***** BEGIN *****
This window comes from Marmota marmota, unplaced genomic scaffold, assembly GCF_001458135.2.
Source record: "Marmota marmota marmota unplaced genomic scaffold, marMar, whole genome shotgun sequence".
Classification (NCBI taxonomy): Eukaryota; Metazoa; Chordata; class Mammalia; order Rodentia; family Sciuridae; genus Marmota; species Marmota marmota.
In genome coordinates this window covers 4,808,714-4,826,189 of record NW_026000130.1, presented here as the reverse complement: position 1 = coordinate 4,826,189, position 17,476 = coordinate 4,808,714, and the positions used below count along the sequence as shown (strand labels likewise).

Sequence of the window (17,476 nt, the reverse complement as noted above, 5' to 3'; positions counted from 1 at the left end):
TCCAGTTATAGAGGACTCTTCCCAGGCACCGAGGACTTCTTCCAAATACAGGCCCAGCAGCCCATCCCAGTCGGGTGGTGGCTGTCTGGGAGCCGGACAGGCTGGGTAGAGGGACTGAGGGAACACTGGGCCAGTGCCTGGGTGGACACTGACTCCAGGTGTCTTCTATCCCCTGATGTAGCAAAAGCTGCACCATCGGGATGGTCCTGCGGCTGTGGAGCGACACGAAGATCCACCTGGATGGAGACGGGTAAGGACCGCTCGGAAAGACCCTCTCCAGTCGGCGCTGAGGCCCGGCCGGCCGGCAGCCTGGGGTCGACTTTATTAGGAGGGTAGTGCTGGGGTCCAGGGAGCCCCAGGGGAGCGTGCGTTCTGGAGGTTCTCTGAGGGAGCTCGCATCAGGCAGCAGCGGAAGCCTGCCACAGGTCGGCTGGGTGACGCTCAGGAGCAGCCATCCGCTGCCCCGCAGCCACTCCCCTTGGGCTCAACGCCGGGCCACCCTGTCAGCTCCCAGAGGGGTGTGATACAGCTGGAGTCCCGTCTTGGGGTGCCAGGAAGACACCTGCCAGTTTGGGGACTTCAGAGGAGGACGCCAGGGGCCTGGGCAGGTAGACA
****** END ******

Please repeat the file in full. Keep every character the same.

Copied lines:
This window comes from Marmota marmota, unplaced genomic scaffold, assembly GCF_001458135.2.
Source record: "Marmota marmota marmota unplaced genomic scaffold, marMar, whole genome shotgun sequence".
Classification (NCBI taxonomy): Eukaryota; Metazoa; Chordata; class Mammalia; order Rodentia; family Sciuridae; genus Marmota; species Marmota marmota.
In genome coordinates this window covers 4,808,714-4,826,189 of record NW_026000130.1, presented here as the reverse complement: position 1 = coordinate 4,826,189, position 17,476 = coordinate 4,808,714, and the positions used below count along the sequence as shown (strand labels likewise).

Sequence of the window (17,476 nt, the reverse complement as noted above, 5' to 3'; positions counted from 1 at the left end):
TCCAGTTATAGAGGACTCTTCCCAGGCACCGAGGACTTCTTCCAAATACAGGCCCAGCAGCCCATCCCAGTCGGGTGGTGGCTGTCTGGGAGCCGGACAGGCTGGGTAGAGGGACTGAGGGAACACTGGGCCAGTGCCTGGGTGGACACTGACTCCAGGTGTCTTCTATCCCCTGATGTAGCAAAAGCTGCACCATCGGGATGGTCCTGCGGCTGTGGAGCGACACGAAGATCCACCTGGATGGAGACGGGTAAGGACCGCTCGGAAAGACCCTCTCCAGTCGGCGCTGAGGCCCGGCCGGCCGGCAGCCTGGGGTCGACTTTATTAGGAGGGTAGTGCTGGGGTCCAGGGAGCCCCAGGGGAGCGTGCGTTCTGGAGGTTCTCTGAGGGAGCTCGCATCAGGCAGCAGCGGAAGCCTGCCACAGGTCGGCTGGGTGACGCTCAGGAGCAGCCATCCGCTGCCCCGCAGCCACTCCCCTTGGGCTCAACGCCGGGCCACCCTGTCAGCTCCCAGAGGGGTGTGATACAGCTGGAGTCCCGTCTTGGGGTGCCAGGAAGACACCTGCCAGTTTGGGGACTTCAGAGGAGGACGCCAGGGGCCTGGGCAGGTAGACA